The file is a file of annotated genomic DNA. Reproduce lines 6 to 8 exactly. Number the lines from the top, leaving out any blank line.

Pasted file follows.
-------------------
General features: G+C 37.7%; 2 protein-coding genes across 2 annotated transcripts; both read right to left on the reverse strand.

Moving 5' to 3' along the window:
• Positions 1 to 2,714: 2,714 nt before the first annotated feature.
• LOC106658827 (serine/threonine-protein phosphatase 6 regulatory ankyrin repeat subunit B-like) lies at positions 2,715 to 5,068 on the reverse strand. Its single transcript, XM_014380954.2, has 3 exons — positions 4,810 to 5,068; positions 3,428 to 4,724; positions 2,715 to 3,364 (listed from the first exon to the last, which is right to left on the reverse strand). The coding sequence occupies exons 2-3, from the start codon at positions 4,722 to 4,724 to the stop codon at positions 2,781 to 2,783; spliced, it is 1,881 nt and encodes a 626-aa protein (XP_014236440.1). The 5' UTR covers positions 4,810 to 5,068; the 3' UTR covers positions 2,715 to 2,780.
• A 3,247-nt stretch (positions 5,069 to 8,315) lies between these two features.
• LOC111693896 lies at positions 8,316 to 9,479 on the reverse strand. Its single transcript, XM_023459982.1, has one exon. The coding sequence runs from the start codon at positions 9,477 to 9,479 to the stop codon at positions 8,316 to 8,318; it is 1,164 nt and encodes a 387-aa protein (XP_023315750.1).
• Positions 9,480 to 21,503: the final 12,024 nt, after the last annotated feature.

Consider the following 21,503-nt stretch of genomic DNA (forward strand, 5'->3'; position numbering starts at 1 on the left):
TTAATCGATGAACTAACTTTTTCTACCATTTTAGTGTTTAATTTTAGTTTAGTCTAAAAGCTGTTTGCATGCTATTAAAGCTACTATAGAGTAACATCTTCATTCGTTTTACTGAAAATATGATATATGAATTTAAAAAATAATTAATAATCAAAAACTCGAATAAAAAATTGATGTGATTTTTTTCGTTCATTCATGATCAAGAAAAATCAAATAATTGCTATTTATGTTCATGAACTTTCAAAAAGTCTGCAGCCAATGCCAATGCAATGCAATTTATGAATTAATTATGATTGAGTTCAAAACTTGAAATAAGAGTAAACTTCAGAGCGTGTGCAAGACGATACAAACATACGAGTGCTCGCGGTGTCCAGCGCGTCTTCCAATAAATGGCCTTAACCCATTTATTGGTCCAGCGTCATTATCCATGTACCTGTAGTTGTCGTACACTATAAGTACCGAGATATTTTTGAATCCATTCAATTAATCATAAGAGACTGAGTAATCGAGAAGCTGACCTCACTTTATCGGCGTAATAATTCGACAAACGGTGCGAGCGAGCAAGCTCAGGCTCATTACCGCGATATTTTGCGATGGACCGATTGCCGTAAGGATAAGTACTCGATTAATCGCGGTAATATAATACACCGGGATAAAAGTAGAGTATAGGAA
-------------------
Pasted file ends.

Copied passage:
• LOC111693896 lies at positions 8,316 to 9,479 on the reverse strand. Its single transcript, XM_023459982.1, has one exon. The coding sequence runs from the start codon at positions 9,477 to 9,479 to the stop codon at positions 8,316 to 8,318; it is 1,164 nt and encodes a 387-aa protein (XP_023315750.1).
• Positions 9,480 to 21,503: the final 12,024 nt, after the last annotated feature.

Consider the following 21,503-nt stretch of genomic DNA (forward strand, 5'->3'; position numbering starts at 1 on the left):